In Mathematics, two sets can be “added” together. The **union** of $A$ and $B$, denoted by $A \cup B$, is the set of all elements that are members of either $A$ or $B$.

We can include this operation in the Set ADT:

```
/**
* Constructing a new set with elements that are in this set or
* in the other set.
*
* @param other set.
* @return all elements that are in this set or the other set.
*/
Set<T> union(Set<T> other);
```

The **intersection** of $A$ and $B$, denoted by $A \cap B$, is the set of all elements that are members of both $A$ and $B$.

```
/**
* Constructing a new set with elements that are in this set and
* in the other set.
*
* @param other set.
* @return the elements this set and other set have in common.
*/
Set<T> intersect(Set<T> other);
```

The **set difference** of $A$ and $B$, denoted by $A - B$, is the set of all elements that are in $A$ but not in $B$.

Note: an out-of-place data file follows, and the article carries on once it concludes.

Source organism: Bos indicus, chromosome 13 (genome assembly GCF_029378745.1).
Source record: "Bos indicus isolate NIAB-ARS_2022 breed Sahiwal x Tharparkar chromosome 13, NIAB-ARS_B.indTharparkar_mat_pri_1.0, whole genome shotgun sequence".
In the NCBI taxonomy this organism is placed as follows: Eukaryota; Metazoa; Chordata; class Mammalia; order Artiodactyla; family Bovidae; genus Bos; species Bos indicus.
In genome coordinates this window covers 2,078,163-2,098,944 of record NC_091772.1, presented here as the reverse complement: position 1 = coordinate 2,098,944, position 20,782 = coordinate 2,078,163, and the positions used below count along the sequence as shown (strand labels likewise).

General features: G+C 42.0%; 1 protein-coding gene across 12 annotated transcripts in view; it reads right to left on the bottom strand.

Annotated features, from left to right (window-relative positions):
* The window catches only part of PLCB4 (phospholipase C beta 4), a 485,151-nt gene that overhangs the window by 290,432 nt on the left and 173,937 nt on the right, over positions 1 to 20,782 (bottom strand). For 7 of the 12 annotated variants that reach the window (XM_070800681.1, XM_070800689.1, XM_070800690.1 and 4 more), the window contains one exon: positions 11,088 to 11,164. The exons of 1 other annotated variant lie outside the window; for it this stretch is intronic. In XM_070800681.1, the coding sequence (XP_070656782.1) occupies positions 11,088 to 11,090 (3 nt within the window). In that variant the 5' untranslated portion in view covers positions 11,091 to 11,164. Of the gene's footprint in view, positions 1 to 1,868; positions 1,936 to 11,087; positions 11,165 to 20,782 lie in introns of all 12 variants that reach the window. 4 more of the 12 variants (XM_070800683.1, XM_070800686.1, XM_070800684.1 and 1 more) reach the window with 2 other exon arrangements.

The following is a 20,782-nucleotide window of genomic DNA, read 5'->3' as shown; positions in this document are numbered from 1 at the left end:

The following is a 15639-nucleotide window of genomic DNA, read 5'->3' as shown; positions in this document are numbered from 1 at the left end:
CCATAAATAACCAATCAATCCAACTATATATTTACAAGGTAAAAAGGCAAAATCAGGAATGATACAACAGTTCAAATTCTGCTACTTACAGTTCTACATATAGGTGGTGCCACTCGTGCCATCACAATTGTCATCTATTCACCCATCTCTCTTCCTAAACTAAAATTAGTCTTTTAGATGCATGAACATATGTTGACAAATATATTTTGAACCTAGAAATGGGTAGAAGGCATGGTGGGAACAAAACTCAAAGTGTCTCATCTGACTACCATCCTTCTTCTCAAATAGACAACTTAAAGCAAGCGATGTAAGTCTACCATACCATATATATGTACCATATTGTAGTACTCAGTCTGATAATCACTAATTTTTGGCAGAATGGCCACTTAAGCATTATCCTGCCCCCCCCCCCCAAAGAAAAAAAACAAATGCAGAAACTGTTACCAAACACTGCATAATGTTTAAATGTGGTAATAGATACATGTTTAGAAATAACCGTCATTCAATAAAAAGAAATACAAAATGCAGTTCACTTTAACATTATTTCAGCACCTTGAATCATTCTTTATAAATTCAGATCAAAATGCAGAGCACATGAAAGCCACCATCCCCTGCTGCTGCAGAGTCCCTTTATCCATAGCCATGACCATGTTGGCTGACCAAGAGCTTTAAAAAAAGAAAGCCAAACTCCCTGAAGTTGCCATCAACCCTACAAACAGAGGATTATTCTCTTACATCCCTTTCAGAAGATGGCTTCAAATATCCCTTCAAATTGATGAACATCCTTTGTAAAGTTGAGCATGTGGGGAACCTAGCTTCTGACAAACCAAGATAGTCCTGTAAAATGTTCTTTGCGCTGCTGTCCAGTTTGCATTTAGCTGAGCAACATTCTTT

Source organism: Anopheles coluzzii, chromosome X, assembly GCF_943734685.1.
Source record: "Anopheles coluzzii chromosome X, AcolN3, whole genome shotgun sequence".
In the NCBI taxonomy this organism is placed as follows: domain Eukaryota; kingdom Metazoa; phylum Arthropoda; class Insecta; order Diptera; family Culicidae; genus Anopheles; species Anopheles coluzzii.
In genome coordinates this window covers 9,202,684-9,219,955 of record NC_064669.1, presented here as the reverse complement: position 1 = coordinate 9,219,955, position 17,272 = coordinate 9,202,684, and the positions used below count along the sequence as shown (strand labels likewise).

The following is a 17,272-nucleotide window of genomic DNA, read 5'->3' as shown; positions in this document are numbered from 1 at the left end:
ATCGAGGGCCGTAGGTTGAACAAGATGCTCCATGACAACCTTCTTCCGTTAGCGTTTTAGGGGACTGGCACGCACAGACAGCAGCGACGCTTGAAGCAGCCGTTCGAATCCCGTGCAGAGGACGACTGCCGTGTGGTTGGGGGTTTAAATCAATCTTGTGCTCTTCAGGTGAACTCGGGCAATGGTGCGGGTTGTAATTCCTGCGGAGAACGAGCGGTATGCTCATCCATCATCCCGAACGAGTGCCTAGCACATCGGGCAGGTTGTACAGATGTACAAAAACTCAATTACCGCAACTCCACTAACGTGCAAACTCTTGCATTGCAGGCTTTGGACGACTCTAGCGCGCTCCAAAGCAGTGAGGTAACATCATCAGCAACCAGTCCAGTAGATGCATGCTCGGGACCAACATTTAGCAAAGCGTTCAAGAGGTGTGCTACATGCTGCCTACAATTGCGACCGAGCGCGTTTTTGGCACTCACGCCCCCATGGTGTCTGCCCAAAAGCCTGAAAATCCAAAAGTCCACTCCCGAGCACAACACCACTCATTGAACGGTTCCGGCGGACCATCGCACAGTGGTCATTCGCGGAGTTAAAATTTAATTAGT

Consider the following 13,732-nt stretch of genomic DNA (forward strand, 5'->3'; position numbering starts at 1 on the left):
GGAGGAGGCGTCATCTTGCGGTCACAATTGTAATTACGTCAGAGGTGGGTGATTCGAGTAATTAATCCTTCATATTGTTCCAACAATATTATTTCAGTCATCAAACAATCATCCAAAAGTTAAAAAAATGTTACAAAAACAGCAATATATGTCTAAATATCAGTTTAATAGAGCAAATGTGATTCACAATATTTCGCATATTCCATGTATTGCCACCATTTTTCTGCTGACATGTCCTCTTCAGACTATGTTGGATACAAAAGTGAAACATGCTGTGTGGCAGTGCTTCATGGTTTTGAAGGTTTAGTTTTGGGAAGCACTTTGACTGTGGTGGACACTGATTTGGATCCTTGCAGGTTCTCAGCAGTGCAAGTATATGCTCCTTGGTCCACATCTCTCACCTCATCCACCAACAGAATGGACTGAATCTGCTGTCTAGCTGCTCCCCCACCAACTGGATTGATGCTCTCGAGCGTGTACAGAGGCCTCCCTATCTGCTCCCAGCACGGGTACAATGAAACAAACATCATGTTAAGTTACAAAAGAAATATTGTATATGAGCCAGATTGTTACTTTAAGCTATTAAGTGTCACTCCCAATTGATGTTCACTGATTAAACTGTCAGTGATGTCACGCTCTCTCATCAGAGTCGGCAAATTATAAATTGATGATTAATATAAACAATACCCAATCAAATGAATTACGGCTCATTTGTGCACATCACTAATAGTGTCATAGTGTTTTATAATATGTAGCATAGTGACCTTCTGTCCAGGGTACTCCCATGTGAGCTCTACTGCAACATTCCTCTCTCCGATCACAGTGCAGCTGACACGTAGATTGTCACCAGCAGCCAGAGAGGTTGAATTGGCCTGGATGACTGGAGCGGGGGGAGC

```
/**
* Constructing a new set with elements that are in this set but not
* in the other set.
*
* @param other set.
* @return the elements in this set but not in the other set.
*/
Set<T> subtract(Set<T> other);
```

These operations can be defined for OrderedSet ADT as well:

```
OrderedSet<T> union(OrderedSet<T> other);
OrderedSet<T> intersect(OrderedSet<T> other);
OrderedSet<T> subtract(OrderedSet<T> other);
```

We leave it to you as a *challenge>* exercise to implement these operations *efficiently*.